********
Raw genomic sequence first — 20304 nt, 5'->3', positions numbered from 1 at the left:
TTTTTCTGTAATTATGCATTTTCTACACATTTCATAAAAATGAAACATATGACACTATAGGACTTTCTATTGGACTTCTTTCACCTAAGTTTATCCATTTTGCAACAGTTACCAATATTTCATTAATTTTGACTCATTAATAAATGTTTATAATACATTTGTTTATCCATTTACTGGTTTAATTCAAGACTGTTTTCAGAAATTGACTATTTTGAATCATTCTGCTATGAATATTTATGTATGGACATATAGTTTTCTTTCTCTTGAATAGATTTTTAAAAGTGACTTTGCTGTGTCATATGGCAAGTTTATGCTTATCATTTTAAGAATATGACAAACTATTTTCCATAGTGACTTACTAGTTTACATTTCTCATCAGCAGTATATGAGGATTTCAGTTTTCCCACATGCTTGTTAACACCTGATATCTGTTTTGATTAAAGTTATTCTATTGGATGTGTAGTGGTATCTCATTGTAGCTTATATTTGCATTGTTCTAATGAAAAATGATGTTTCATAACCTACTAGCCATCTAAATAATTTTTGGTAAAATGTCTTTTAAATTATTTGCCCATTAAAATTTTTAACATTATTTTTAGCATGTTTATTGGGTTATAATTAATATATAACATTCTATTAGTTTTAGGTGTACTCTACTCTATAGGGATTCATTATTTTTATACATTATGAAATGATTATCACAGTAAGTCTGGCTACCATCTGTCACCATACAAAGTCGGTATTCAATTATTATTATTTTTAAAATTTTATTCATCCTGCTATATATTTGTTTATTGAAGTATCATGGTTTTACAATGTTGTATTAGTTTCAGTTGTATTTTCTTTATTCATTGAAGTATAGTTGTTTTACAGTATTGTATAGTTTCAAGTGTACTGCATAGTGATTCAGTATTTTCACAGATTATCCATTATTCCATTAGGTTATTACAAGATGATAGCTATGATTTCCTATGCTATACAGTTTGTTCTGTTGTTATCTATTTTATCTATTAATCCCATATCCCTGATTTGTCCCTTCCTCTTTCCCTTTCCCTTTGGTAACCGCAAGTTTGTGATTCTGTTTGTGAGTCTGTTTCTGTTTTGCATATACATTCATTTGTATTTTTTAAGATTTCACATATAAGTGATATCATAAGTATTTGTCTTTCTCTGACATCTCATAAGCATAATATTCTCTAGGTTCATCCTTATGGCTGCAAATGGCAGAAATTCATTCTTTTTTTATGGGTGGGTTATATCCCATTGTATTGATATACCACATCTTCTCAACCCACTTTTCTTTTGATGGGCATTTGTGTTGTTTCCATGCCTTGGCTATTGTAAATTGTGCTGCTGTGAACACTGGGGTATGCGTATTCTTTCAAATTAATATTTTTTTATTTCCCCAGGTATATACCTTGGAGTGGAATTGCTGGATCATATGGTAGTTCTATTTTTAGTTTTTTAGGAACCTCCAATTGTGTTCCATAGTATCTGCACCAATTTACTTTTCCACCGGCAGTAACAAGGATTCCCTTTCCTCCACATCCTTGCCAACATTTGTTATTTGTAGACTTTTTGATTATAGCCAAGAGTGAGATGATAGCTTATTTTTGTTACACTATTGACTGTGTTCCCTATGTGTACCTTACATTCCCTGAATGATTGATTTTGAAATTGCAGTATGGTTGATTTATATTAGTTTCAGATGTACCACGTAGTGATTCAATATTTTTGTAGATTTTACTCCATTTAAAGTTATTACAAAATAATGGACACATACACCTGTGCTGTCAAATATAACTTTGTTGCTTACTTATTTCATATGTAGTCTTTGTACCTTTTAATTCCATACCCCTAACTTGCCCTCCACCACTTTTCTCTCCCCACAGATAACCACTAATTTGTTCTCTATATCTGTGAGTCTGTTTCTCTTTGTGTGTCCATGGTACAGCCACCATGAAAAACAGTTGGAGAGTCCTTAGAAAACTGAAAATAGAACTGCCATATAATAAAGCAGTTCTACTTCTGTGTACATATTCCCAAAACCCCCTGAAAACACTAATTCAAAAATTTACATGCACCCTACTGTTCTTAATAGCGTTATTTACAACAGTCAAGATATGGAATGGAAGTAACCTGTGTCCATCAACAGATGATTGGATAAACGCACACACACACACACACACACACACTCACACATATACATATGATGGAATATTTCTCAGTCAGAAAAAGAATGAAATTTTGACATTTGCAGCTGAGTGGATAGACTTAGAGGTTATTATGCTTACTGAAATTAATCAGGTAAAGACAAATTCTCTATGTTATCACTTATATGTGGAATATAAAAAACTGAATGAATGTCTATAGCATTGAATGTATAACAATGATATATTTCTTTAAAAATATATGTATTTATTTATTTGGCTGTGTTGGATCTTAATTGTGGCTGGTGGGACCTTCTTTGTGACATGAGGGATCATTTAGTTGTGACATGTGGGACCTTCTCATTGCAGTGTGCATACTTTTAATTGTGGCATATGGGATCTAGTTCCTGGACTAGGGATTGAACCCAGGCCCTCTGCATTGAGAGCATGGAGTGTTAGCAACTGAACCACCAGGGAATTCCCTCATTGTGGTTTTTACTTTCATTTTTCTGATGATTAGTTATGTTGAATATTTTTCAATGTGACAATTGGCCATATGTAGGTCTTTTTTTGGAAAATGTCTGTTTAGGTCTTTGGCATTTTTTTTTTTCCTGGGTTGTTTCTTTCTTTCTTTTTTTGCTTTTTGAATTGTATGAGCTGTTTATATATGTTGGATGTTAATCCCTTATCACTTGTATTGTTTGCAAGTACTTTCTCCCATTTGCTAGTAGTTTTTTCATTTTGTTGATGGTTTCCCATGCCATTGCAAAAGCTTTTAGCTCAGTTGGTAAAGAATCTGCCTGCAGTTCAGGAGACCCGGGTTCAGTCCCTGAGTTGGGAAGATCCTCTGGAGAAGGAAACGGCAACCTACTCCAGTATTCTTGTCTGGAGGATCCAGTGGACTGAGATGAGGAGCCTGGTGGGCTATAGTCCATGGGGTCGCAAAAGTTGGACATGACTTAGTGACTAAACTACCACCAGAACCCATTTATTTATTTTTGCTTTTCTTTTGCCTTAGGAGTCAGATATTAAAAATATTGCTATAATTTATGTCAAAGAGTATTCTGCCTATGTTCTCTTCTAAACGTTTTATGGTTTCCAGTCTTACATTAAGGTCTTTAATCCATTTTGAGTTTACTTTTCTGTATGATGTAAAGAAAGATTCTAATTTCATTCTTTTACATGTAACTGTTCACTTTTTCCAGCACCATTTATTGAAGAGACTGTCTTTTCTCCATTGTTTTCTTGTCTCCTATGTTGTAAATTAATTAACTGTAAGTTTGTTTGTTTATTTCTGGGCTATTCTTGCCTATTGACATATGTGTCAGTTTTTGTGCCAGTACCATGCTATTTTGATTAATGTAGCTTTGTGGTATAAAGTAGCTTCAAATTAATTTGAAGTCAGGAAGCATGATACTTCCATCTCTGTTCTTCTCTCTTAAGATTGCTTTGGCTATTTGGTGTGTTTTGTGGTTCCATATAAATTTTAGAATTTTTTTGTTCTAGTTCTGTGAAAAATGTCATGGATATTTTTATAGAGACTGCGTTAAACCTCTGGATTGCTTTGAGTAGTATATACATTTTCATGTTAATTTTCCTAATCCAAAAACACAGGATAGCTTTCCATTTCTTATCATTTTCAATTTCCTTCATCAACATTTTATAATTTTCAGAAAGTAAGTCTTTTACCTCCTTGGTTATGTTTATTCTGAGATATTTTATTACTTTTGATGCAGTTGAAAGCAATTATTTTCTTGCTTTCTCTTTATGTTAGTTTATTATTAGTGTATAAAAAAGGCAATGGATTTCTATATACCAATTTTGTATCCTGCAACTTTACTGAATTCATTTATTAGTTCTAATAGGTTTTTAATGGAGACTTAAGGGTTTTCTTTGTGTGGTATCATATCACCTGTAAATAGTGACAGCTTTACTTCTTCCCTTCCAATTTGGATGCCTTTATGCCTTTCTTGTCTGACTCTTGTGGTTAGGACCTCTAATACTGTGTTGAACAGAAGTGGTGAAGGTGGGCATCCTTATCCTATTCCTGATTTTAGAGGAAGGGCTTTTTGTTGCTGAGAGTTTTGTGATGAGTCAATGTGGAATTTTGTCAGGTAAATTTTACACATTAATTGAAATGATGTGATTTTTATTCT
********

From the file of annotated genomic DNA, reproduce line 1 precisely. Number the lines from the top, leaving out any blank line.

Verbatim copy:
Raw genomic sequence first — 20304 nt, 5'->3', positions numbered from 1 at the left: